The Journal of Regional Science and Urban Economics accepted a paper for publication, in which John Clapp, Piet Eichholtz and I research the ups and downs of the West Berlin housing market.
The goal of the paper is to single out the value that buyers and sellers attribute to the real option to extend the size of an existing house. We find that the possibility to add more space carries substantial value. Furthermore, we see that this value is highest in times of rising house prices (e. g. 1990-1994 in West Berlin) and disappears when house prices fall. The real options embedded in existing properties therefore significantly contribute to house price volatility.
Get the full paper here.
|High and low option value properties in Berlin
In November, I presented my latest research at MIT’s Center for Real Estate: The paper provides empirical insights into the long-term nature of the loss aversion bias. Using a database of Amsterdam housing transactions spanning 324 years, Piet Eichholtz and I study the question whether loss aversion was present in centuries past, whether its effects were stable across these centuries, and whether the psychological effect of the purchase price on selling behavior eroded with time and through the occurrence of important events.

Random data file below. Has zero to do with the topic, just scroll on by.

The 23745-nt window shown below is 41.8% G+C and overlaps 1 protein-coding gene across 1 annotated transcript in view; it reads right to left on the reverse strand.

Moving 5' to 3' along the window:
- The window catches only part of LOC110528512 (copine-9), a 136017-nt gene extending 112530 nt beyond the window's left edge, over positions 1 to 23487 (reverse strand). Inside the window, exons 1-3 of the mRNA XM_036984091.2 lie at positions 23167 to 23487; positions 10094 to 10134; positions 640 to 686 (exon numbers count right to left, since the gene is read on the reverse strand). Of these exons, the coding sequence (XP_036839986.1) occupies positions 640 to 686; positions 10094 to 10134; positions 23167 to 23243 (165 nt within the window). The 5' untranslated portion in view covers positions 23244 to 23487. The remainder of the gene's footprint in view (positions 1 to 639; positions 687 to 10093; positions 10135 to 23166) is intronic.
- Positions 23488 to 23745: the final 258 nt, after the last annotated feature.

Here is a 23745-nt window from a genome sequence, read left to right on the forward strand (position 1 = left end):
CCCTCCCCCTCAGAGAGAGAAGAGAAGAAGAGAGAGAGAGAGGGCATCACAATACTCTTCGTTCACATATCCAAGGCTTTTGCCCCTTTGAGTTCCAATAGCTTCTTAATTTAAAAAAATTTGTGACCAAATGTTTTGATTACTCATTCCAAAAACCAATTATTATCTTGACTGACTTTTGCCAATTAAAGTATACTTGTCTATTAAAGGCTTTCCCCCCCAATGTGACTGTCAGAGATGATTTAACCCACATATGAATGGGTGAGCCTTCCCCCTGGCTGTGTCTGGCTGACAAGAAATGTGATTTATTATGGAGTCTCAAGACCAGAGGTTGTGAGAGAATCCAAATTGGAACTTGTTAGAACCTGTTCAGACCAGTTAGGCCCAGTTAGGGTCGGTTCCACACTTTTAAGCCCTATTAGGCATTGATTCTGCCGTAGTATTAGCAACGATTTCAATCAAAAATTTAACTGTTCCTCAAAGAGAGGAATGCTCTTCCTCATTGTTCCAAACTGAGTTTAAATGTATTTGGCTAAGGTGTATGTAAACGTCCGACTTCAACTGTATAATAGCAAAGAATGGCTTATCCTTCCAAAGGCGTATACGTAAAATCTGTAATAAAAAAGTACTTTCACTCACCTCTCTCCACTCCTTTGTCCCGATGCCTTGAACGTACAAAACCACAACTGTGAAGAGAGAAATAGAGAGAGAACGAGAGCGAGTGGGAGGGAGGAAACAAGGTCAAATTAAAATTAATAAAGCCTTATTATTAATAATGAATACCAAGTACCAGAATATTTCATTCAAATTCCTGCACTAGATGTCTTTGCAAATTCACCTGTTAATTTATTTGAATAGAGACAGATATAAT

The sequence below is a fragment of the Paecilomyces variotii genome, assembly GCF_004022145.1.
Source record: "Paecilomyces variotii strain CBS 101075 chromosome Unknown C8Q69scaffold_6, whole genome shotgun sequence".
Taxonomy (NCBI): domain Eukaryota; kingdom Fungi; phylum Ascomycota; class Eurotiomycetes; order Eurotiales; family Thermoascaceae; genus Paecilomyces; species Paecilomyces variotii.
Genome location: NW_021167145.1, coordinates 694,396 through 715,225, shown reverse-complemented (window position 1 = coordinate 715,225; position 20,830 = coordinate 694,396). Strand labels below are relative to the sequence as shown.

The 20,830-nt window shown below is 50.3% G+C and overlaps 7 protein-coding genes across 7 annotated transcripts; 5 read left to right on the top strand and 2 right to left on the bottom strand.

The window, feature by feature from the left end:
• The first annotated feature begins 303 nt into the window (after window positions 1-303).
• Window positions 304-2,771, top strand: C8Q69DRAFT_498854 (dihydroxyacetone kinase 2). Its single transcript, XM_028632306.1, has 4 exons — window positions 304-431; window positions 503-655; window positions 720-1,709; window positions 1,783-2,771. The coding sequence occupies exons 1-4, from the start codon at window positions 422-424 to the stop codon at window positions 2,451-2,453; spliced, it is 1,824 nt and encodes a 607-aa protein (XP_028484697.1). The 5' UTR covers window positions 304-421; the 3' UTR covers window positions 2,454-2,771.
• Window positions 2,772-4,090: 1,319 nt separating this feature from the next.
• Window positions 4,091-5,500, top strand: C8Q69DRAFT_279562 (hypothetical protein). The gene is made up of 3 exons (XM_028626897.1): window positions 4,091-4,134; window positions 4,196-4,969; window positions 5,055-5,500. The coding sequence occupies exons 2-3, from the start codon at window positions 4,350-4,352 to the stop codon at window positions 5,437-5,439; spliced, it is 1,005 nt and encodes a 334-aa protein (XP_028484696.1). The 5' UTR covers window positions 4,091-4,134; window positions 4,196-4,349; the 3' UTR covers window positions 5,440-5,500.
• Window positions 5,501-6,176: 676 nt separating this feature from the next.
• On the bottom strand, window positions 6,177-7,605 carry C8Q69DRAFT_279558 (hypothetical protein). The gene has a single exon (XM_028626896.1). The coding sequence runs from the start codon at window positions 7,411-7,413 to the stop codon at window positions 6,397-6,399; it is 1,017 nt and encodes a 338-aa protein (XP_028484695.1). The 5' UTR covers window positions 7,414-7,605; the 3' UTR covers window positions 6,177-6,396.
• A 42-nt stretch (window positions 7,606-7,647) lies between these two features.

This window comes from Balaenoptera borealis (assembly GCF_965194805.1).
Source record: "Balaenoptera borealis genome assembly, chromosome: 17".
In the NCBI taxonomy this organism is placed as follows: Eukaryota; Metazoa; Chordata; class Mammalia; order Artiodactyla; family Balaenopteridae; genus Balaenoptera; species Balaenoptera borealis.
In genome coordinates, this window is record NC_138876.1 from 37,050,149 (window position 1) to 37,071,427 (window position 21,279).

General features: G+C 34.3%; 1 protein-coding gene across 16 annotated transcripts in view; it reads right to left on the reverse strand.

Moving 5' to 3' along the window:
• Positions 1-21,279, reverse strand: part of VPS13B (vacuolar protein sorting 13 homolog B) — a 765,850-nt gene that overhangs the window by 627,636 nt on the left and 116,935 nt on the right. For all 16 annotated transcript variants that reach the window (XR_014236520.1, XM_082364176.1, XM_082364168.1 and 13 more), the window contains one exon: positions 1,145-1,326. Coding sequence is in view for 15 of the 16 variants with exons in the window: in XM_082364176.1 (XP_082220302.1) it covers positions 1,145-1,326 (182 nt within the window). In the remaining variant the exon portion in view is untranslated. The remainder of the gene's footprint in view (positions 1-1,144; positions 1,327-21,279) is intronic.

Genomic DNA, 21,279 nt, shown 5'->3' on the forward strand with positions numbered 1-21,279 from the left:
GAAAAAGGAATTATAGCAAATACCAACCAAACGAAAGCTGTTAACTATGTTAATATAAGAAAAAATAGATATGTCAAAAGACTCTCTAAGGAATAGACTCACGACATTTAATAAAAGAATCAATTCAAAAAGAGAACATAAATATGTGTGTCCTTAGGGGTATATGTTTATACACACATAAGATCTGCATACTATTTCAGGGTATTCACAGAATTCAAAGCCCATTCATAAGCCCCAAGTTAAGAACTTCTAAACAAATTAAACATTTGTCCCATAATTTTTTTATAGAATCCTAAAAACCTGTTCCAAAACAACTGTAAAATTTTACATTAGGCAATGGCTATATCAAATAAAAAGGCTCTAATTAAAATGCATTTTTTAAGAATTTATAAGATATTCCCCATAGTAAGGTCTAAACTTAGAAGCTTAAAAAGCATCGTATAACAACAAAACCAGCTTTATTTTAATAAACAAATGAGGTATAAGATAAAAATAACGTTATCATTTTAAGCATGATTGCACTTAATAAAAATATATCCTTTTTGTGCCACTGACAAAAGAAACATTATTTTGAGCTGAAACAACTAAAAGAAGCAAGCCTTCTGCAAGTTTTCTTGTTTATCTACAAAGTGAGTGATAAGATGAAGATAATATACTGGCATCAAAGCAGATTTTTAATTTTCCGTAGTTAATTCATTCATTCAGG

The purchase price of the house is found to have been a psychological anchor, below which home owners were reluctant to sell their home. This result holds for 17th and 18th century Dutch home owners as well as for those who followed in their wake, but loss aversion appears to get stronger over the centuries. The anchoring power of the purchase price was strong: it survived the death of the original owner when the house passed on to the heirs. It was however diminished by loss realizations in housing transactions in the direct vicinity, and even more so by the occurrence of wars involving foreign occupation. The aversion to a loss relative to the purchase price was also gradually reduced by the time passed since the purchase.
The full paper can be downloaded here.
Fashion has changed, but has investment decision making evolved as well?
The Journal of Money, Credit, and Banking accepted one of my papers (joint work with Brent Ambrose and Piet Eichholtz) for publication. We investigate the long run equilibrium of rents and house prices. Abstract below. The full manuscript is available for download at SSRN.
This paper examines the long run relation between prices and rents for houses in Amsterdam from 1650 through 2005. We first demonstrate that these series are cointegrated, a necessary condition for studying movements of the rent-price ratio. We then estimate the deviation of house prices from fundamentals and find that these deviations can be persistent and long-lasting. Lastly, we look at the feedback mechanisms between housing market fundamentals and prices, and find that market correction of the mispricing occurs mainly through prices not rents. This correction back to equilibrium, however, can take decades.